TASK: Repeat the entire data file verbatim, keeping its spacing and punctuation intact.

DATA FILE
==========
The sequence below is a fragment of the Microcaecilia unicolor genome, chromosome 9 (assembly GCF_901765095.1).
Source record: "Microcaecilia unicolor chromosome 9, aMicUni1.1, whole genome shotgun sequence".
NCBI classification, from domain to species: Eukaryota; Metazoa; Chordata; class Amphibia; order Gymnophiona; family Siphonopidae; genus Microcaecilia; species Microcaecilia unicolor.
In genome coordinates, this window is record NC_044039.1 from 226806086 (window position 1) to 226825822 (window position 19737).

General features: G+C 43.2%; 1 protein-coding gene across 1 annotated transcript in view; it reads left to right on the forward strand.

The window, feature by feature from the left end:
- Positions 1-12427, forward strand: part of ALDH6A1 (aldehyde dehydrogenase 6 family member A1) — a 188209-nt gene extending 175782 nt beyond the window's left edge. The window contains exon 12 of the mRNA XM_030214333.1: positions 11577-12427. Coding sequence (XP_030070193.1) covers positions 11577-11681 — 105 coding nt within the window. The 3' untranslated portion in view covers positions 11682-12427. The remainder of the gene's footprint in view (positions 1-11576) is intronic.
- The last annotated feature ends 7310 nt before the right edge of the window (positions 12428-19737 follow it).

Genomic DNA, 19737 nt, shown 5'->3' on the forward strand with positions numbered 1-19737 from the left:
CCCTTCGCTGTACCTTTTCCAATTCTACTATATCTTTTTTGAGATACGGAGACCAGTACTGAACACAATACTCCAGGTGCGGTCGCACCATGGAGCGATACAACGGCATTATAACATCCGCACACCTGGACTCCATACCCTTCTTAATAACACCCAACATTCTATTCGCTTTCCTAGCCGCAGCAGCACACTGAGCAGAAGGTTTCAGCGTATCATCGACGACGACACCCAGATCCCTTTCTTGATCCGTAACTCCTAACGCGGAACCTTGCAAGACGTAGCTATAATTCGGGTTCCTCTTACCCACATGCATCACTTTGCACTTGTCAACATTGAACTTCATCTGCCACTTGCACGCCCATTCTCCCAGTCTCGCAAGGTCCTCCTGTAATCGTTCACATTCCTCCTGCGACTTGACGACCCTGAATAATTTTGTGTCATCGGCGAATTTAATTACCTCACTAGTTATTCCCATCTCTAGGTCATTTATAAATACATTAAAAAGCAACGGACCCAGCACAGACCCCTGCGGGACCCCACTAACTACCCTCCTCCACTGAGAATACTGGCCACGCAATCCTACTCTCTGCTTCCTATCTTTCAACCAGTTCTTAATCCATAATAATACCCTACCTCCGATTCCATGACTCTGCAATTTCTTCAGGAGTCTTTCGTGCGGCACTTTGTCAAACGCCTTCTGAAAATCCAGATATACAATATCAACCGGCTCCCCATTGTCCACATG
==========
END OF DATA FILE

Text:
The sequence below is a fragment of the Microcaecilia unicolor genome, chromosome 9 (assembly GCF_901765095.1).
Source record: "Microcaecilia unicolor chromosome 9, aMicUni1.1, whole genome shotgun sequence".
NCBI classification, from domain to species: Eukaryota; Metazoa; Chordata; class Amphibia; order Gymnophiona; family Siphonopidae; genus Microcaecilia; species Microcaecilia unicolor.
In genome coordinates, this window is record NC_044039.1 from 226806086 (window position 1) to 226825822 (window position 19737).

General features: G+C 43.2%; 1 protein-coding gene across 1 annotated transcript in view; it reads left to right on the forward strand.

The window, feature by feature from the left end:
- Positions 1-12427, forward strand: part of ALDH6A1 (aldehyde dehydrogenase 6 family member A1) — a 188209-nt gene extending 175782 nt beyond the window's left edge. The window contains exon 12 of the mRNA XM_030214333.1: positions 11577-12427. Coding sequence (XP_030070193.1) covers positions 11577-11681 — 105 coding nt within the window. The 3' untranslated portion in view covers positions 11682-12427. The remainder of the gene's footprint in view (positions 1-11576) is intronic.
- The last annotated feature ends 7310 nt before the right edge of the window (positions 12428-19737 follow it).

Genomic DNA, 19737 nt, shown 5'->3' on the forward strand with positions numbered 1-19737 from the left:
CCCTTCGCTGTACCTTTTCCAATTCTACTATATCTTTTTTGAGATACGGAGACCAGTACTGAACACAATACTCCAGGTGCGGTCGCACCATGGAGCGATACAACGGCATTATAACATCCGCACACCTGGACTCCATACCCTTCTTAATAACACCCAACATTCTATTCGCTTTCCTAGCCGCAGCAGCACACTGAGCAGAAGGTTTCAGCGTATCATCGACGACGACACCCAGATCCCTTTCTTGATCCGTAACTCCTAACGCGGAACCTTGCAAGACGTAGCTATAATTCGGGTTCCTCTTACCCACATGCATCACTTTGCACTTGTCAACATTGAACTTCATCTGCCACTTGCACGCCCATTCTCCCAGTCTCGCAAGGTCCTCCTGTAATCGTTCACATTCCTCCTGCGACTTGACGACCCTGAATAATTTTGTGTCATCGGCGAATTTAATTACCTCACTAGTTATTCCCATCTCTAGGTCATTTATAAATACATTAAAAAGCAACGGACCCAGCACAGACCCCTGCGGGACCCCACTAACTACCCTCCTCCACTGAGAATACTGGCCACGCAATCCTACTCTCTGCTTCCTATCTTTCAACCAGTTCTTAATCCATAATAATACCCTACCTCCGATTCCATGACTCTGCAATTTCTTCAGGAGTCTTTCGTGCGGCACTTTGTCAAACGCCTTCTGAAAATCCAGATATACAATATCAACCGGCTCCCCATTGTCCACATG